Laws could deliver life-saving fruit and vegies boon

Hungry Australians struggling with the cost-of-living crisis could benefit from laws that will drive down the price of fruit and vegetables.

Western Australian senator Dean Smith will table a private senator's bill that incentivises food businesses such as farmers and grocery store chains to donate surplus food instead of dumping it.

"Food-relief charities are fighting to meet unprecedented demand while at the same time, an unbelievable amount of food is dumped each year," the Liberal senator and opposition charities spokesman said.

Fruit and vegetables
A WA senator's bill aims to incentivise farmers and grocery chains to donate not dump surplus food. (Bianca De Marchi/AAP PHOTOS)

"My private senator's bill is aimed at turning that around and delivering meaningful help to Australians in need."

The bill will be introduced to the Senate on Wednesday.

If it passes, it will change the tax system to make donating to food relief charities the more profitable option.

The measure would potentially provide food banks with millions of extra meals and discourage the dumping of food, helping Australia reach its bipartisan commitment to halve food waste by 2030.

The bill is based on a tax incentive proposal developed by food relief organisations Foodbank, OzHarvest and SecondBite, and reflects similar policy in the US, France and Canada.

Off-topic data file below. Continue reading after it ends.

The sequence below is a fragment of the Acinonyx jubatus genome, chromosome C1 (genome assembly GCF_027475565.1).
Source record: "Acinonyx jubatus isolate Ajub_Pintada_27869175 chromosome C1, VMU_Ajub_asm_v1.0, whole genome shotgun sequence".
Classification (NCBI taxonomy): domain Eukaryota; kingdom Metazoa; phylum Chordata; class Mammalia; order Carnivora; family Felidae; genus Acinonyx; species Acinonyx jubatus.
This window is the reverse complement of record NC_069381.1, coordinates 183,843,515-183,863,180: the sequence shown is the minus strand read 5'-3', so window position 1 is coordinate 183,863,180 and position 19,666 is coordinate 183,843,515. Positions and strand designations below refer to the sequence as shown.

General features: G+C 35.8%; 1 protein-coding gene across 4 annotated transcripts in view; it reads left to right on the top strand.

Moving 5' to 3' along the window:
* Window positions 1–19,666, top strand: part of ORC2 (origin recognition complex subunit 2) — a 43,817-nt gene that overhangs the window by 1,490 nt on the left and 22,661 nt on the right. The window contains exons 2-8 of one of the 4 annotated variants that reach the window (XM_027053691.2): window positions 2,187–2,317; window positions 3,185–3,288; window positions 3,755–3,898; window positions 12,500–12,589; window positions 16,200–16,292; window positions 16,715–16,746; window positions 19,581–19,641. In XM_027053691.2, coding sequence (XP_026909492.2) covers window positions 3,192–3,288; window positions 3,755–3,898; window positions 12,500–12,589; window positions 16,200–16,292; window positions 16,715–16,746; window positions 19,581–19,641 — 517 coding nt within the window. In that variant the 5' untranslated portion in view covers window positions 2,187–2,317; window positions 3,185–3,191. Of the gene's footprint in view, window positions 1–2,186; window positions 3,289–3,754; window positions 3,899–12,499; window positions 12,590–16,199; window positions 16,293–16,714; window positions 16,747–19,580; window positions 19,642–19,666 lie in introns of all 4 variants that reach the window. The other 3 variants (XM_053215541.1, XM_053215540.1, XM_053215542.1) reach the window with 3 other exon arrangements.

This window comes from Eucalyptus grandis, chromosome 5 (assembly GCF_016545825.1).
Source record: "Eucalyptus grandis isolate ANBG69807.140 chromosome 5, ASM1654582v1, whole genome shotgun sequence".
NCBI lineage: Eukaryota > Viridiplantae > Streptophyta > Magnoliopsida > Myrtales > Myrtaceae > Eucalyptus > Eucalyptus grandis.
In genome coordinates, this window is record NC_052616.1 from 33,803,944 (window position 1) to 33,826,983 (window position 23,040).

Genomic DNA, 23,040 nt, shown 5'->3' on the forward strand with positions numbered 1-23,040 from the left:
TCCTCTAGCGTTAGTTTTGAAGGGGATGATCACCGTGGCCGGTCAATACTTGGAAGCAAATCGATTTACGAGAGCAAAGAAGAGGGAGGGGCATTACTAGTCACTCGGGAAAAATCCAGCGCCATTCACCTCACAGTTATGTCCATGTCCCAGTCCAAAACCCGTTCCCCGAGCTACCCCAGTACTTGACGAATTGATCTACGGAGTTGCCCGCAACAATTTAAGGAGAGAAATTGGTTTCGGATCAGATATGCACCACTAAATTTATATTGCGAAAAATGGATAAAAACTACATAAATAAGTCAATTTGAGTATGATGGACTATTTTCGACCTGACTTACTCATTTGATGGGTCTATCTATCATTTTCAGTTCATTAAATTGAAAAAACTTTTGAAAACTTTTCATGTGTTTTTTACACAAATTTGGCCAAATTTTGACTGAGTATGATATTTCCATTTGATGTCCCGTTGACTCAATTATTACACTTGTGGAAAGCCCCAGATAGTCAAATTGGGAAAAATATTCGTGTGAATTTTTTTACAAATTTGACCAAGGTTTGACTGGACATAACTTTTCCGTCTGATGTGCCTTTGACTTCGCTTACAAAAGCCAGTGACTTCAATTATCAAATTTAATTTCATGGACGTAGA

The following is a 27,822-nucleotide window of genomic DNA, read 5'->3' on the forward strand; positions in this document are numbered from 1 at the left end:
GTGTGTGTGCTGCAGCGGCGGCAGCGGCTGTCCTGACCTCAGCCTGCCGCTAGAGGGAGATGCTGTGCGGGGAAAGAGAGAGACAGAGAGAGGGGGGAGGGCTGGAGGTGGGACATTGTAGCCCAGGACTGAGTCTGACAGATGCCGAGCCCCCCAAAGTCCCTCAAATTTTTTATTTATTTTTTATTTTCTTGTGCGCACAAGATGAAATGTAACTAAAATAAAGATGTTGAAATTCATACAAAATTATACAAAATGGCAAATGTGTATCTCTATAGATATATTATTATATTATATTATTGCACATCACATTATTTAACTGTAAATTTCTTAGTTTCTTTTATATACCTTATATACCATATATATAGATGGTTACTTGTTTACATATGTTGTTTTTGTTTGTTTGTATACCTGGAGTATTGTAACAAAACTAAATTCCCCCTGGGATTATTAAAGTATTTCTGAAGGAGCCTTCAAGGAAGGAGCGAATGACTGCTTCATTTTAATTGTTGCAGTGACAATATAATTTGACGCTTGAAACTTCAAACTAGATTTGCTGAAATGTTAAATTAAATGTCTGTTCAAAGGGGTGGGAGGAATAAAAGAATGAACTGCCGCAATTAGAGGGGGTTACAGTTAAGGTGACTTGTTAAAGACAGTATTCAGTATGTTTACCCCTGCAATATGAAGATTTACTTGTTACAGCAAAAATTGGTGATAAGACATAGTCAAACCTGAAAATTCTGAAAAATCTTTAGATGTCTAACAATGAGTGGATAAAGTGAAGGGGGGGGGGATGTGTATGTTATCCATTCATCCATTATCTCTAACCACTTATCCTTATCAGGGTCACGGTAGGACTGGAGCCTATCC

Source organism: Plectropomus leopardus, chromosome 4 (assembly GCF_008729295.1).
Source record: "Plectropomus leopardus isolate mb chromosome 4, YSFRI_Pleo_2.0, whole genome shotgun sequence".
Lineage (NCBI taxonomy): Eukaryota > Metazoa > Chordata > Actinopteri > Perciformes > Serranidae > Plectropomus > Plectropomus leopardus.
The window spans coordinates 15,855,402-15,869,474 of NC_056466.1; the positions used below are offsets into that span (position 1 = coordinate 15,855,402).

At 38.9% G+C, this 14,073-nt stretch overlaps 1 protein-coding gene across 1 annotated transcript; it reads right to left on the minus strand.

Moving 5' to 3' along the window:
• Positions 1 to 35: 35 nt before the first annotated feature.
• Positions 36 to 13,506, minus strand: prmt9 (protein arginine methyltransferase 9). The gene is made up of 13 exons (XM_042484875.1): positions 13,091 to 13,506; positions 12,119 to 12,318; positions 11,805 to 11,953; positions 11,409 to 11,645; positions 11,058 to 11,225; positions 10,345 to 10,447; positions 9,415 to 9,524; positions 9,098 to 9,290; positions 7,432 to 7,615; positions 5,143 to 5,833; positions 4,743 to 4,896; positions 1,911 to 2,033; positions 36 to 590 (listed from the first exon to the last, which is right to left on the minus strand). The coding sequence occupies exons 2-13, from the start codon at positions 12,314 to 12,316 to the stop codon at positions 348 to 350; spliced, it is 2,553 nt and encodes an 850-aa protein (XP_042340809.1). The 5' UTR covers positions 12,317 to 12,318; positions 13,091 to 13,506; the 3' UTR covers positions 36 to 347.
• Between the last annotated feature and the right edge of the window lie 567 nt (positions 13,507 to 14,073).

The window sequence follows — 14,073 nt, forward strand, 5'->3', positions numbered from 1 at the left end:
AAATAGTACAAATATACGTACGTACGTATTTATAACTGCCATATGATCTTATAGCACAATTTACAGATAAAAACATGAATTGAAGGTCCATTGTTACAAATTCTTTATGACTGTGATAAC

The proposal was a key recommendation of the House of Representatives agriculture committee's probe into food security.

Food donation charity chiefs
Food donation charities have welcomed proposed new tax incentives to discourage the dumping of food. (Bianca De Marchi/AAP PHOTOS)

Foodbank Australia chief executive Brianna Casey said the bill would be a life-saver for families struggling to afford fruit and vegetables.

"We have families unable to put food on the table despite tonnes of perfectly edible food being dumped or ploughed in each year," she said.

"The debate in the Senate next week should be about how quickly we can introduce it, not about party politics."

SecondBite chief executive Daniel Moorfield affirmed his charity's commitment to working with the federal government to ensure the policy was smoothly implemented.

"Together, we can make a lasting impact on the lives of millions of Australians," he said.

Assistant Charities Minister Andrew Leigh has been contacted for comment.